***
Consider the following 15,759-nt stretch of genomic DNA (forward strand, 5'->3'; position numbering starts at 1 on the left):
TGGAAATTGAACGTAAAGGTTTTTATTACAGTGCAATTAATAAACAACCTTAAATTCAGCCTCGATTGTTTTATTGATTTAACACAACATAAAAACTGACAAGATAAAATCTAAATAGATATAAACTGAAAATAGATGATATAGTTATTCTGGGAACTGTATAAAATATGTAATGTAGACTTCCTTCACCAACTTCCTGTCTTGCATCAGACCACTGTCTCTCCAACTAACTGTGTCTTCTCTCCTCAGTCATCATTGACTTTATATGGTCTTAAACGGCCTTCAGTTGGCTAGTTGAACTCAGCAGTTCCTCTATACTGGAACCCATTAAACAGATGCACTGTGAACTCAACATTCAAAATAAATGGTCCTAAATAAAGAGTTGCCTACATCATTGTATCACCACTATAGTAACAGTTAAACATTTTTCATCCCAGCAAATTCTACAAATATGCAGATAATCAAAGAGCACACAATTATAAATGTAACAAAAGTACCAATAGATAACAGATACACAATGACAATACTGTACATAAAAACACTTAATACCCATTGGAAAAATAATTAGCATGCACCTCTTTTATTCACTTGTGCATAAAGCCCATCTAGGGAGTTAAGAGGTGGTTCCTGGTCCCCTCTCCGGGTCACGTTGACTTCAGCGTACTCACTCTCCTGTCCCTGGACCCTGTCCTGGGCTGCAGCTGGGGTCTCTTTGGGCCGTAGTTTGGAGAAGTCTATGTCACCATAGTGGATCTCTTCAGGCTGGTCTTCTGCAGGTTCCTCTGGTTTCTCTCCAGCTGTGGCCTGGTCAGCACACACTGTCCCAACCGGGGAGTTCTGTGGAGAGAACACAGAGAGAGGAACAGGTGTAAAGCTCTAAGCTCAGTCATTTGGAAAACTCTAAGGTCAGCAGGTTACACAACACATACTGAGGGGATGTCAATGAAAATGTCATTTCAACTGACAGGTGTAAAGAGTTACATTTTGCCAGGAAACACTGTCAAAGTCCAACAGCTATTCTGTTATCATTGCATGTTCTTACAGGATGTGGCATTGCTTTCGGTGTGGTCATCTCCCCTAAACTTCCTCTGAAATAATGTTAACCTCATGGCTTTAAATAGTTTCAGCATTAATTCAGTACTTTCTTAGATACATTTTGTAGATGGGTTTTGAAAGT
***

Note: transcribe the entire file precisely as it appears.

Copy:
Consider the following 15,759-nt stretch of genomic DNA (forward strand, 5'->3'; position numbering starts at 1 on the left):
TGGAAATTGAACGTAAAGGTTTTTATTACAGTGCAATTAATAAACAACCTTAAATTCAGCCTCGATTGTTTTATTGATTTAACACAACATAAAAACTGACAAGATAAAATCTAAATAGATATAAACTGAAAATAGATGATATAGTTATTCTGGGAACTGTATAAAATATGTAATGTAGACTTCCTTCACCAACTTCCTGTCTTGCATCAGACCACTGTCTCTCCAACTAACTGTGTCTTCTCTCCTCAGTCATCATTGACTTTATATGGTCTTAAACGGCCTTCAGTTGGCTAGTTGAACTCAGCAGTTCCTCTATACTGGAACCCATTAAACAGATGCACTGTGAACTCAACATTCAAAATAAATGGTCCTAAATAAAGAGTTGCCTACATCATTGTATCACCACTATAGTAACAGTTAAACATTTTTCATCCCAGCAAATTCTACAAATATGCAGATAATCAAAGAGCACACAATTATAAATGTAACAAAAGTACCAATAGATAACAGATACACAATGACAATACTGTACATAAAAACACTTAATACCCATTGGAAAAATAATTAGCATGCACCTCTTTTATTCACTTGTGCATAAAGCCCATCTAGGGAGTTAAGAGGTGGTTCCTGGTCCCCTCTCCGGGTCACGTTGACTTCAGCGTACTCACTCTCCTGTCCCTGGACCCTGTCCTGGGCTGCAGCTGGGGTCTCTTTGGGCCGTAGTTTGGAGAAGTCTATGTCACCATAGTGGATCTCTTCAGGCTGGTCTTCTGCAGGTTCCTCTGGTTTCTCTCCAGCTGTGGCCTGGTCAGCACACACTGTCCCAACCGGGGAGTTCTGTGGAGAGAACACAGAGAGAGGAACAGGTGTAAAGCTCTAAGCTCAGTCATTTGGAAAACTCTAAGGTCAGCAGGTTACACAACACATACTGAGGGGATGTCAATGAAAATGTCATTTCAACTGACAGGTGTAAAGAGTTACATTTTGCCAGGAAACACTGTCAAAGTCCAACAGCTATTCTGTTATCATTGCATGTTCTTACAGGATGTGGCATTGCTTTCGGTGTGGTCATCTCCCCTAAACTTCCTCTGAAATAATGTTAACCTCATGGCTTTAAATAGTTTCAGCATTAATTCAGTACTTTCTTAGATACATTTTGTAGATGGGTTTTGAAAGT